Word from England has Carey Mulligan ardently seeking to play the role of Lisbeth Salander in the upcoming David Fincher remake of The Girl with the Dragon Tattoo written by Steve Zaillian. Note: Zaillian has not handed in his script, and no final casting is imminent. “Nothing is real,” warns producer Scott Rudin. “Haven’t even started yet!”
But Sony and Rudin are gung-ho about this project based on Stieg Larsson’s globally bestselling Millenium Trilogy. They also know that the three hit Dragon Tattoo Swedish films have built a huge worldwide fan base.
Rising star Mulligan is a strong bet (although Fincher has cited the possibility of an unknown), but at least she is European. Not so Brad Pitt, who has been dangled a bigger payday than the one he’s accepted for Bennett Miller’s Moneyball, which slashed its budget by some $30-million in order to get made. Hollywood is still in the business of spending money on movies and stars—as long as a proven global brand and following already exist. Pitt will see the script when it comes in June 1.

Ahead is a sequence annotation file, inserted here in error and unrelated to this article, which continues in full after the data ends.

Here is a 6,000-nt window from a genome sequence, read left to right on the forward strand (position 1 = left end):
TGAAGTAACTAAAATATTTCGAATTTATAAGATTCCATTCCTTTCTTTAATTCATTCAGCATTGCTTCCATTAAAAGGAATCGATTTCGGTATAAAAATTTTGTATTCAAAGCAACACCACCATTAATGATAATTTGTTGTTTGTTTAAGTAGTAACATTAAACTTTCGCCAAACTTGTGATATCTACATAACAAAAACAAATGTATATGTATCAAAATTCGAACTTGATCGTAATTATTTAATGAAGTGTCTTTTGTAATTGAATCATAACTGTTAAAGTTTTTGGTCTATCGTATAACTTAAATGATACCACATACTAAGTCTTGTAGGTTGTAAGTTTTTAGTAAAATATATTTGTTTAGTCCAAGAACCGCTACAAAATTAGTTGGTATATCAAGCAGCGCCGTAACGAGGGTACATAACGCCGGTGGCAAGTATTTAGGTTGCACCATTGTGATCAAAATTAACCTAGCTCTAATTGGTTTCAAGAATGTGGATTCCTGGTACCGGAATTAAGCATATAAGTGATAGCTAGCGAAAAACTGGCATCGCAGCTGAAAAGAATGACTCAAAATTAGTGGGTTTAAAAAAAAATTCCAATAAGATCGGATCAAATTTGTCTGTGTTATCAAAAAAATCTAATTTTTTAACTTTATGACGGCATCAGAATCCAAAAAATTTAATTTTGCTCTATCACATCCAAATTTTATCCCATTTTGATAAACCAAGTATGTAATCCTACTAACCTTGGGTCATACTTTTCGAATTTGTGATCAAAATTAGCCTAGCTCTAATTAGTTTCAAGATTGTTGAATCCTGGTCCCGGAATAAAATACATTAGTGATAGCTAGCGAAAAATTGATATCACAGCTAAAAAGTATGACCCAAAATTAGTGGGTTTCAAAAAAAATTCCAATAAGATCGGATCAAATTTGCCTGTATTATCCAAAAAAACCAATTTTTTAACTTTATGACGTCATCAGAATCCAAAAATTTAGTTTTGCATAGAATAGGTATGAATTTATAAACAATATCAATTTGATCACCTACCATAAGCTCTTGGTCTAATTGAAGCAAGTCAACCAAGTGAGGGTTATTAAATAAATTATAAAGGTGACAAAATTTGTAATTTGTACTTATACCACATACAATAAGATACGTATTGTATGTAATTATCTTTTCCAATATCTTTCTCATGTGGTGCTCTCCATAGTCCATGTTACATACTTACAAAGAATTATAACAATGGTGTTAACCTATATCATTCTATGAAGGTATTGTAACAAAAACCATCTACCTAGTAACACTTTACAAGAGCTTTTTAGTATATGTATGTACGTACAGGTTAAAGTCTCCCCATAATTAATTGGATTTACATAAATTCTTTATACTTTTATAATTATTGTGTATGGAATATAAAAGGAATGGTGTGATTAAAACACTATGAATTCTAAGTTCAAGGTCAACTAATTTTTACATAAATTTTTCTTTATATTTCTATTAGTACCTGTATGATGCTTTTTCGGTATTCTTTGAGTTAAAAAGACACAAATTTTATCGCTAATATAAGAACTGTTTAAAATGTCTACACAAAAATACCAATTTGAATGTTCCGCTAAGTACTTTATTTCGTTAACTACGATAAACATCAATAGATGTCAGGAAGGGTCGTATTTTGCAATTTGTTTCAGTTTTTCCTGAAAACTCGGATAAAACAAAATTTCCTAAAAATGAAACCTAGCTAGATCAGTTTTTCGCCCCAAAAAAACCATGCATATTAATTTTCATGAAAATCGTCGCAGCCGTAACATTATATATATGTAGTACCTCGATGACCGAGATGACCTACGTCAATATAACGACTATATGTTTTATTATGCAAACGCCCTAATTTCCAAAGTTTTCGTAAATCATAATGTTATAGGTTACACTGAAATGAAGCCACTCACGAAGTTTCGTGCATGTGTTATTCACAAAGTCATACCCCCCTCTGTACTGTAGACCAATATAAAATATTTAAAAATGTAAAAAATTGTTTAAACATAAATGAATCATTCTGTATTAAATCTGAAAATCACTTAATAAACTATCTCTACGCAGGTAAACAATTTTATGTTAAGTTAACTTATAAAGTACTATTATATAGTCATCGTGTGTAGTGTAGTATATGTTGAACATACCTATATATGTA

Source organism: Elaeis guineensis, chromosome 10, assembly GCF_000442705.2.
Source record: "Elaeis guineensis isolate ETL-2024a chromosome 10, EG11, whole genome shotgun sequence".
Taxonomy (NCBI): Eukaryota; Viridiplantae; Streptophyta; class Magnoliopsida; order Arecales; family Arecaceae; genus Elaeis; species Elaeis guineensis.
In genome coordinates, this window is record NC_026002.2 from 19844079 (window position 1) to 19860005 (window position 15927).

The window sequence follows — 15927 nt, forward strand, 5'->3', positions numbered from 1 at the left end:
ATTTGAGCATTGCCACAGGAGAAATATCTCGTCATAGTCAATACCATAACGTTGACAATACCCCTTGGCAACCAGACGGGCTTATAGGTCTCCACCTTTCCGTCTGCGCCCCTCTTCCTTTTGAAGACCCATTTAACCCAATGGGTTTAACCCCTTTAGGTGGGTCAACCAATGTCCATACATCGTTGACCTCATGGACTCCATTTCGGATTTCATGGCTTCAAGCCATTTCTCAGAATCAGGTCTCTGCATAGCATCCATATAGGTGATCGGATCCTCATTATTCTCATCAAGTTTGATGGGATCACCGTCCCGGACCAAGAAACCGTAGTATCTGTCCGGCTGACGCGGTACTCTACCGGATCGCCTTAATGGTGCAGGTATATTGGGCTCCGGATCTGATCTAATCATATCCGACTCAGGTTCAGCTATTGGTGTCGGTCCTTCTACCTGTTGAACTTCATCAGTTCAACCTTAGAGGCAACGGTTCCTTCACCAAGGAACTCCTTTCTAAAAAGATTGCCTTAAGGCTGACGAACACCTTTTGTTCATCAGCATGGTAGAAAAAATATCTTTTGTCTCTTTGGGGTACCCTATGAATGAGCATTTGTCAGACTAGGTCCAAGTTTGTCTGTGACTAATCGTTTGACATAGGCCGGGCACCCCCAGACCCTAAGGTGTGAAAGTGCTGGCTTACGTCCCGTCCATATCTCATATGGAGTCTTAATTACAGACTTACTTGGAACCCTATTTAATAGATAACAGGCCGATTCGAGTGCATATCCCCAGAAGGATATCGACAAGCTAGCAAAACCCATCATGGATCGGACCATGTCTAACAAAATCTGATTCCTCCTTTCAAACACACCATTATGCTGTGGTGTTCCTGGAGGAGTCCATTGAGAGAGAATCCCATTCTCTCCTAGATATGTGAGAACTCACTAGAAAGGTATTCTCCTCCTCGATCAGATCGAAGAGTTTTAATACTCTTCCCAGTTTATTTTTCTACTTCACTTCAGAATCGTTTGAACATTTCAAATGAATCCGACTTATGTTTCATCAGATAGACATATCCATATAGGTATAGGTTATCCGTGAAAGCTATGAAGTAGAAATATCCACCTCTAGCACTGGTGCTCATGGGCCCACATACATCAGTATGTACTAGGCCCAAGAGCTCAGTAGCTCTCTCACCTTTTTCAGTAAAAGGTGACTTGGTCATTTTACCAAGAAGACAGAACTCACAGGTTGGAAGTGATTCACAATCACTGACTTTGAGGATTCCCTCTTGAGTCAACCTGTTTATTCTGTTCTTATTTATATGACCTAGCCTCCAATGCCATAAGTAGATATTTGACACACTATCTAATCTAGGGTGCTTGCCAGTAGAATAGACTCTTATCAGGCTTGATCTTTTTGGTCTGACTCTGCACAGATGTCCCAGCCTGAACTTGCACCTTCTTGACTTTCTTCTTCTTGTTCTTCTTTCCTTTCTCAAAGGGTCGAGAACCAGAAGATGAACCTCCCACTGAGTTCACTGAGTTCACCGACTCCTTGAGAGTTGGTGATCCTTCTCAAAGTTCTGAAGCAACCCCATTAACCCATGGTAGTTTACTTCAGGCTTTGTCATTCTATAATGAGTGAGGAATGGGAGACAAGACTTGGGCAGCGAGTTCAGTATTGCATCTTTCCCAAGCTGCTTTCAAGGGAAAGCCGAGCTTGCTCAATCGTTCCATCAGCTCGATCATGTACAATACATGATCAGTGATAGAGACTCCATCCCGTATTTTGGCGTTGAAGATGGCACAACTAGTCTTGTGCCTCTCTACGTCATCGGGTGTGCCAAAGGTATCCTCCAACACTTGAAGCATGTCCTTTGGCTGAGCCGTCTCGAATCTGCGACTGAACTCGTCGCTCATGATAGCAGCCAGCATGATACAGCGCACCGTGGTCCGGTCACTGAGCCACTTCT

Mulligan would need to toughen up considerably for this role. Pitt seems too American to me. My fantasy of a Euro-centric movie may be just that, although I have learned that Zaillian’s script is set in Sweden, and accents are going to be in order. To have moved late journalist Larsson’s authentic, well-reported political trilogy to an American setting would have been a mistake.